Ramadan is just round the corner. Muslims across the world are all set to fulfill their duty towards one of the pillars of Islam…Fasting.
While Muslims go about this duty, it is worthwhile for them to reflect inwards and introspect how they fare as human beings. Giving up food and sexual pleasures by fasting may take them to heaven if God wills, but it is also important that they free themselves from the shackles of materialism that they hold on to, the shackles of egoism, the chains of greed and the trap of desires…the list is endless.
Wearing the garb of piety for one whole month and then discarding it and going back to square one is like staging a play.
All things belong to God. If Muslims could try to apply this beautiful gem of a saying in their lives, they will possibly be much happier, peaceful and contented.
An interesting analogy by an engineer who set up his business in Mumbai illustrates this quite well. He was earning enough to keep himself and his family happy till pressures from family and relatives to “ become big” compelled him to fly to Muscat, where he had to slog for somebody else. A friend once asked him, “Do you like to own a pet? Perhaps a cat? Or, maybe, a rabbit or a parrot?' He replied. 'No way, because once I keep a pet, I will start bragging to others that this is “my pet”, then it goes on to “my house, my garden, my car, my glass, my plate”…and so on. My claim of “ownership” will reduce me to being a slave of my things and desires. All things, really speaking. belong only to God.’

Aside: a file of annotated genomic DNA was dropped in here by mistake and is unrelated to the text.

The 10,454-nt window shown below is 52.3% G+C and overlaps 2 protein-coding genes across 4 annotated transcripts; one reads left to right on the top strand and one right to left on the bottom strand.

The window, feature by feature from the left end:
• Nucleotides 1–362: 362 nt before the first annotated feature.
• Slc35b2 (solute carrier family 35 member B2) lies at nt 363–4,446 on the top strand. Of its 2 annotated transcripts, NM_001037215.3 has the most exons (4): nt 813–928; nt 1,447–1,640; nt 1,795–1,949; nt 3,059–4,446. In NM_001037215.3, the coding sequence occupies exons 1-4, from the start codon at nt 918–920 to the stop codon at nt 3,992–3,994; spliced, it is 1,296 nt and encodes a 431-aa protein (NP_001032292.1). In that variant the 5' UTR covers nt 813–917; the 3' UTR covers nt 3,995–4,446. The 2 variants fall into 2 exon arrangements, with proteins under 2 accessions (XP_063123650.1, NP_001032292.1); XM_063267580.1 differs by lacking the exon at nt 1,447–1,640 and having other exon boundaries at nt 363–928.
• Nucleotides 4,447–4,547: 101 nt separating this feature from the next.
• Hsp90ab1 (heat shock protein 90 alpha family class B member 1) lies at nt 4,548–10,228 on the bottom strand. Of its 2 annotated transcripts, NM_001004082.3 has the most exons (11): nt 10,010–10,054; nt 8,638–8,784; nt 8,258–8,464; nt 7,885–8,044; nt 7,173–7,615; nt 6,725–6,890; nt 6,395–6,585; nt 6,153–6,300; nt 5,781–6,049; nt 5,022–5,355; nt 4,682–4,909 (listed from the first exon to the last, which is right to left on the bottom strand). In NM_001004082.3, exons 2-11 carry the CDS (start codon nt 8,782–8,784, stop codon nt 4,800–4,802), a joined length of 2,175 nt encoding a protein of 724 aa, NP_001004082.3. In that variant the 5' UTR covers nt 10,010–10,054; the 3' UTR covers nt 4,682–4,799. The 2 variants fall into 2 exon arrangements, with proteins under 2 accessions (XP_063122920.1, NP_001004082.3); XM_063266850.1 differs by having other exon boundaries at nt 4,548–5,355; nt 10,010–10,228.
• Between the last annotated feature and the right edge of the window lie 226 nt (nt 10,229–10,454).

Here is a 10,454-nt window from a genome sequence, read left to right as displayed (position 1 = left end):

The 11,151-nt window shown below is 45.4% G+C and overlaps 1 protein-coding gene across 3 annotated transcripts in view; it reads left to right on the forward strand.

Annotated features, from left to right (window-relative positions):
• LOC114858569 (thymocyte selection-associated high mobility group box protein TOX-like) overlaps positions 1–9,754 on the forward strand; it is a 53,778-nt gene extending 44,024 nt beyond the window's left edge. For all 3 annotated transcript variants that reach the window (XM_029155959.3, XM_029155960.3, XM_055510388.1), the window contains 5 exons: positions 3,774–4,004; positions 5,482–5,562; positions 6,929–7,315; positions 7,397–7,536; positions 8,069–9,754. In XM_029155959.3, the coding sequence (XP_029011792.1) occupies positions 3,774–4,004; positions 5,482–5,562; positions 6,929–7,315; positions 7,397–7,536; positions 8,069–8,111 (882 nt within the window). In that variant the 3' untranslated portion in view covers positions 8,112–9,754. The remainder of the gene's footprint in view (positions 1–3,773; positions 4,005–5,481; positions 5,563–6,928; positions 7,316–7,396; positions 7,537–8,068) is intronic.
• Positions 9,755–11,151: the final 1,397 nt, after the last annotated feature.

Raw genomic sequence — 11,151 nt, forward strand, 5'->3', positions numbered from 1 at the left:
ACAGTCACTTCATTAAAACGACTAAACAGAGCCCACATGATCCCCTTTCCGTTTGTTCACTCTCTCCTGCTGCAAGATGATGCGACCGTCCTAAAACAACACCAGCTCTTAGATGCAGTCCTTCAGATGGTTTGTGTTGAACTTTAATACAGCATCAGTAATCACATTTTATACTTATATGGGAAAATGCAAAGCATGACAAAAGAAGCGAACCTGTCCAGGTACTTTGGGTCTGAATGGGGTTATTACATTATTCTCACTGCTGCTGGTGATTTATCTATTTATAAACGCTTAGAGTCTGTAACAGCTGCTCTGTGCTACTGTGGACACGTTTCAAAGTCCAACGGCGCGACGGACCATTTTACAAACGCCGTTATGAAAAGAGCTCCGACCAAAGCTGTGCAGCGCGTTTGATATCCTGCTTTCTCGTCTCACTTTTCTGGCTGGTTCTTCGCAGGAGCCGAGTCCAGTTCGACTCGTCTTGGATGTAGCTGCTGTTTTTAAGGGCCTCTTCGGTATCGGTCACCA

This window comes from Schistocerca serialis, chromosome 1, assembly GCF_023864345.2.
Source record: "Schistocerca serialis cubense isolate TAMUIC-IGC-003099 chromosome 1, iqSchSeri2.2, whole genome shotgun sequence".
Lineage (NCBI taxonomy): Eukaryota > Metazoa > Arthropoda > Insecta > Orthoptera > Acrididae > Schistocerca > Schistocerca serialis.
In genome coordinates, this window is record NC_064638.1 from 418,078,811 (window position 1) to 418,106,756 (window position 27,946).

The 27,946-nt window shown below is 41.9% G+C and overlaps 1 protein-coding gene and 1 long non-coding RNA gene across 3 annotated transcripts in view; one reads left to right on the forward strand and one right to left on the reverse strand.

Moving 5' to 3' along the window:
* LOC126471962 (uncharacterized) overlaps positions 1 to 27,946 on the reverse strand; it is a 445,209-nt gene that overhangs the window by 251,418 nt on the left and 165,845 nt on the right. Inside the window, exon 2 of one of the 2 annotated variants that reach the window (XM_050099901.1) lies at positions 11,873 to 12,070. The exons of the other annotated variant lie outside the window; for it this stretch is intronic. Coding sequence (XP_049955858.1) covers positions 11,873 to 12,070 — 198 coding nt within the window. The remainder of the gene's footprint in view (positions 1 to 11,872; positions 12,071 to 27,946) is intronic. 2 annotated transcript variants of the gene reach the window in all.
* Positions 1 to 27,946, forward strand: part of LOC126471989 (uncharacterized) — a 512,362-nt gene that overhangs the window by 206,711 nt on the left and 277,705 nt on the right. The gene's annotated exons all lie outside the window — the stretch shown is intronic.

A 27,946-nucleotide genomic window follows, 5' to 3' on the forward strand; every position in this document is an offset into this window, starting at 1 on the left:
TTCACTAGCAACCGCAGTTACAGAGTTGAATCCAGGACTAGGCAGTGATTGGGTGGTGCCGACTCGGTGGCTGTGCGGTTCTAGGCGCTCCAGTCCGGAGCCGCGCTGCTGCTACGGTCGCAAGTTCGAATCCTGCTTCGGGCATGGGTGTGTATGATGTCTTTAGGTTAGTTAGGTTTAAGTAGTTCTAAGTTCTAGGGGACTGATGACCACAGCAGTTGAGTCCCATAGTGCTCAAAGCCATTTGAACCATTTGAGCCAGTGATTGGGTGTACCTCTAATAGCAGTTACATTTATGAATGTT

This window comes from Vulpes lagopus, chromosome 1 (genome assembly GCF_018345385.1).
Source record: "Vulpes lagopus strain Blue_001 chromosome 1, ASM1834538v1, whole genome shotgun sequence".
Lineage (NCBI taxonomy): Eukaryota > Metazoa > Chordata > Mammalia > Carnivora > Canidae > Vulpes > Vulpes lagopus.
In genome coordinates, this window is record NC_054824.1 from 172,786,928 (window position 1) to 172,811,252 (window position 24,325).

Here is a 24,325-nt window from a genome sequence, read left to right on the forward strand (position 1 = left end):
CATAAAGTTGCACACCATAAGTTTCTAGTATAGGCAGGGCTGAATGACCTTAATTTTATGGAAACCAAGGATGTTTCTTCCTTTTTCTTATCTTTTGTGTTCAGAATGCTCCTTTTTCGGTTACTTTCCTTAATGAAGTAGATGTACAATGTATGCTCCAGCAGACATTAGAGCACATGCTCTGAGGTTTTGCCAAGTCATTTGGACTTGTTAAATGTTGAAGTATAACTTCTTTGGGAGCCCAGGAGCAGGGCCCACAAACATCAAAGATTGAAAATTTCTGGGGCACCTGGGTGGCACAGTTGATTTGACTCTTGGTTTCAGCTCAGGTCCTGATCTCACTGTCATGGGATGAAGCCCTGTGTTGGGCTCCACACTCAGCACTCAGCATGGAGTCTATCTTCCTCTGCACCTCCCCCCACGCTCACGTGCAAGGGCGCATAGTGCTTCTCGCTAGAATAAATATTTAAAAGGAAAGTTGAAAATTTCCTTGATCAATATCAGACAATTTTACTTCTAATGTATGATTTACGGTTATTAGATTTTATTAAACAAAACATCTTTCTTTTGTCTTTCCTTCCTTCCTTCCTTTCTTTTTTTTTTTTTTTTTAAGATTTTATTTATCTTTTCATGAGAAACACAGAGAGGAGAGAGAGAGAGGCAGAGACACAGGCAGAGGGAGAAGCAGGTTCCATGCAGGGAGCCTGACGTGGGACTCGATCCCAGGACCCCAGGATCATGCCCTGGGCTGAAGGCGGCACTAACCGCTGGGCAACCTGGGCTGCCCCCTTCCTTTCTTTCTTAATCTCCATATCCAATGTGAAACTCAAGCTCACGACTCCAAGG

With horrifying news one reads in papers today about children killing their parents for property or brothers fighting over their father's will to grab their shares, and many other such instances, it is a scary scenario indeed. The desire for ownership does not emerge from mere greed, but is much deeper, at the very bottom of which is the corrosion of values within human beings.
We have the Prophetic values quoted in books. The Prophets and saints of the past did not live extravagant lives. Nor did they claim ownership of things. They won people's hearts through their humble, simple, honest lifestyles. One may argue that life then was different, and that today it is the fast-paced race to become big. So the more things you have, the more successful you think you are, and others think the same way, too. The more things you own, the more powerful you believe you are. Islam does not forbid human beings from living a life surrounded by basic comforts. But the challenge is living in this world yet saving oneself from being distracted by materialism and getting ruled by it. This can happen by draining the dirt of greed from our hearts and minds. It is easy to preach, but difficult to practice, but yet this is the challenge.
Youngsters today have a lot to learn from the older generation, their parents and grand-parents. Learn values from them, their qualities of sacrifice, selflessness, simplicity and spirituality.
This Ramadan, and for all times to come, look around and take lessons from how the poor live, how they survive on one frugal meal a day, how they run from pillar to post for medical aid. Also try to learn the history of how your parents lived their childhood, when there was no mobile, no computer and all the other hundreds of gizmos to distract them. They owned nothing, yet were happy because they owned great values.
This Ramadan, just open your old mother's or father's cupboard and see their frugal possessions. You may see nothing. That was their secret. Yhey owned values. They did not need to own anything else, and that point is what really matters.
The prophets, too, have shown us a way. Let us attempt to follow it while we fast.